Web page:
Guided Meditations, and Diversity

Guided Meditations and Diversity header graphic. Grove logo and Tribeways logo inclusive

Wanna skip the discussion and go straight to the meditations? Visit our Meditations Page!

Earlier this year, we began the process of recording (or, in some cases, re-recording) guided meditations with the aim of putting them online. Quickly, we noticed we lacked something particularly important: diversity of voice.

In early February, we thought we were ready to go live. Then, I took a good look at the page and realized: on the entire page, there was only one (less than 10%) that had a female voice leading it. I promised myself that I wouldn’t release until we hit over 50% female-voiced representation on the page.

So, today, on May 1, 2016, I am proud to say that we have just over 50% of meditations on our brand new “Meditations” page as being led by female voices.

(I counted any meditation with both men and women leading as a fraction: 15.3 out of 30 meditations, as of this writing, are female-led.)

Most meditations in the world of modern Paganism and New Age religious movements are read by men. Upon realizing that only 10% of our meditations had female voices, I reviewed the ADF website, thinking, “Surely, we must have a good representation there!” Alas, I found only a single, lonely meditation that was voiced by a woman on the entire website.

How was this possible? On both the ADF website and the 3CG website, we would only have one female voice each?

I have a lot of speculation on why men dominate the voice of guided meditations, but that’s neither here nor there. Today, I want to talk a little bit about why it’s so important to both notice it, and correct it.

Why should we notice a lack of diversity? Simply put, because it isn’t true. While Druidry may have a clear image in the minds of many people, that image is one of old, white guys in long (potentially fake) white beards, and long (very real) white robes. It’s not an inclusive image at all. And yet, our membership is broad and diverse, and we need to find ways to ensure that our Groves do not suffer the long-term effects that Roman writers and the masonic druid orders have saddled us with.

Our Grove is, like many ADF Groves (and ADF on the whole), predominantly female in membership makeup. Most of our members who identify with a particular gender identify as female, and it strikes me as unfair that the representation we sometimes have on our website doesn’t make that a bit more clear. It also strikes me as subtly unwelcoming to have such abysmal representation of the majority of our membership.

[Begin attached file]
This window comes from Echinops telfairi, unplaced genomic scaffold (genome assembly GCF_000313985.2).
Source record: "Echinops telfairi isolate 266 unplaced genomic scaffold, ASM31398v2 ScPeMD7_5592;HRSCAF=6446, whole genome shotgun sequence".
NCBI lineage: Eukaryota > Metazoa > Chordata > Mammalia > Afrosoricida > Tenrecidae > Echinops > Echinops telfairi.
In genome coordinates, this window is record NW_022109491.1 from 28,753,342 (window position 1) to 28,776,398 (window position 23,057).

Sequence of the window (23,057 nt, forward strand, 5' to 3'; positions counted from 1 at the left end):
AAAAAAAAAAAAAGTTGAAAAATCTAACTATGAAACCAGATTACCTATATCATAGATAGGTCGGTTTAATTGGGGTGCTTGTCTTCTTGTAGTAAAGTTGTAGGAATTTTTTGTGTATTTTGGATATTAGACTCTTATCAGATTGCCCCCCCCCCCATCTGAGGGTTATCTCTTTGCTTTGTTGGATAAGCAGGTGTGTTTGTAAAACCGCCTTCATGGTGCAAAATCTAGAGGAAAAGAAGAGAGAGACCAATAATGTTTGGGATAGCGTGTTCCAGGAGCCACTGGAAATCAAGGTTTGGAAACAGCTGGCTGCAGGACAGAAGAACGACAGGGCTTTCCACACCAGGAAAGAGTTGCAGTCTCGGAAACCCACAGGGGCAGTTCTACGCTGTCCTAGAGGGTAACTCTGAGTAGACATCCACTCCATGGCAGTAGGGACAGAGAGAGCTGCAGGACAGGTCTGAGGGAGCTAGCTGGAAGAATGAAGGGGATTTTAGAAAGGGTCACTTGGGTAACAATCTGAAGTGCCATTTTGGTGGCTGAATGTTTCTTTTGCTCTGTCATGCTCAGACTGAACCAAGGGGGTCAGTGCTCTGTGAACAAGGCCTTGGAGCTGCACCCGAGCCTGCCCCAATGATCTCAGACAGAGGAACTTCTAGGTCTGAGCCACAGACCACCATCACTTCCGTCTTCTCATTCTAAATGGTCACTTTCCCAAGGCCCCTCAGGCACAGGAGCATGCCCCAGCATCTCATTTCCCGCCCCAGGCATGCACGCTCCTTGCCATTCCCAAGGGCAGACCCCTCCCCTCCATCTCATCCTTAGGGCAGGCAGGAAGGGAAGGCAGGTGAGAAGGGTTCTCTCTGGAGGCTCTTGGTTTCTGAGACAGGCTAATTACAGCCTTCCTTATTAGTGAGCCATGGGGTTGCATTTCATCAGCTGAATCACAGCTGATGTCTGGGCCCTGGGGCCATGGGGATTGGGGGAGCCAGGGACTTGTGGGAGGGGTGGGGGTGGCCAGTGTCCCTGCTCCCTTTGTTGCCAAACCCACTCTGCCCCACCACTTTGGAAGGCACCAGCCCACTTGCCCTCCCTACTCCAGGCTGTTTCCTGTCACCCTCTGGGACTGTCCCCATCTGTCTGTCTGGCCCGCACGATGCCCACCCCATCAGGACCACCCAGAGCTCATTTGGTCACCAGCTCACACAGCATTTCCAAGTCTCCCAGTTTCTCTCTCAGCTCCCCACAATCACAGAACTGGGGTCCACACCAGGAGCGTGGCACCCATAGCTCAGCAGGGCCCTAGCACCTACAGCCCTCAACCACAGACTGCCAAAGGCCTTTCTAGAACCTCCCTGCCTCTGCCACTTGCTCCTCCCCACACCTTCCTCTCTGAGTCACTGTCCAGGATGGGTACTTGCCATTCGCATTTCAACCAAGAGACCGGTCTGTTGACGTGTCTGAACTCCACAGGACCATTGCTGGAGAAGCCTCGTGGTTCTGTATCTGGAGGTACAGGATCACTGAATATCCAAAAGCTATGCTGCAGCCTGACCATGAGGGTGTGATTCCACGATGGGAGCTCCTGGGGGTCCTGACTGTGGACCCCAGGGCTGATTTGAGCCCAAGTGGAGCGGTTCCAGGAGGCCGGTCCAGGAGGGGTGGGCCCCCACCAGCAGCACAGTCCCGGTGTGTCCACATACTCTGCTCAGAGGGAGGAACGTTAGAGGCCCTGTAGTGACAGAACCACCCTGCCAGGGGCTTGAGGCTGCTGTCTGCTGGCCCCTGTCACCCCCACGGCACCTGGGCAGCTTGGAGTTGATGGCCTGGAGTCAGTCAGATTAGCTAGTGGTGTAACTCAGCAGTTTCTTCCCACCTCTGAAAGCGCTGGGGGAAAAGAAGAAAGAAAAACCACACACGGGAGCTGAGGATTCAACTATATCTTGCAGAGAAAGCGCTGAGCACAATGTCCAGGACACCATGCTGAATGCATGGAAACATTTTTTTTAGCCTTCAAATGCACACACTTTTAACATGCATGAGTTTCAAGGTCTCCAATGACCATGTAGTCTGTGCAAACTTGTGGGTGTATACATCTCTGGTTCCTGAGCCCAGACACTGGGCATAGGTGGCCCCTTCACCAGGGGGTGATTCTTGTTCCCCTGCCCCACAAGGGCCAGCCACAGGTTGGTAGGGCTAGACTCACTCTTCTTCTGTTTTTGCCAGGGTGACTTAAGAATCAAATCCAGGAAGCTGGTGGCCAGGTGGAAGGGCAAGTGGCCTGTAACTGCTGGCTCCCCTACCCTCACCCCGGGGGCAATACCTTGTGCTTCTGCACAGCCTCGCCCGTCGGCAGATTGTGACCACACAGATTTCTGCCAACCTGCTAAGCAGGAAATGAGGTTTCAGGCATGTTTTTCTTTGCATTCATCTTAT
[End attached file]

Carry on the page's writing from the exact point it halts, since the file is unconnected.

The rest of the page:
Why is it important to correct a lack of diversity? A deep reason for an ADF Grove to go out of our way is that we are, first and foremost, a public, welcoming tradition of Druidry. Our job, as an ADF Grove, is to ensure that everyone has a place to honor the Spirits, to come before their gods in a comfortable environment, and to go out of our way to be both good neighbor and welcoming host to all who wish to come to our fire with good intention.

We cannot provide a comfortable place at the fire for people when we are not showing, in our works, that we value our membership and give them equal access to the outward-facing aspects of Our Druidry.

So, what does this mean for 3CG? First, it means that our Grove needs to take a bit of an inventory of our online presence and see where else we might need to improve our game on the diversity front. It also means that we need to actively work at this. It’s important to note, diversity does not happen on accident. It has to be worked at, and built intentionally. There’s no way to stumble into it. It’s important to note, too, that you can’t get there too fast, but you can get there too slow, so our social media projects are going to have this as a focus going forward.

Most importantly, though, we’re not going to stop asking diverse voices to represent our Grove on our website, and as part of Our Own Druidry.

We will, in fact, be going out of our way to ensure that Our Druidry is Diverse Druidry. And we’ll take stock of what our voices sound like more often, too, just to be sure that when we say “Our Own Druidry,” we really mean that it belongs to all of us.

Brightest Beltaine Blessings,
-Rev. Michael J Dangler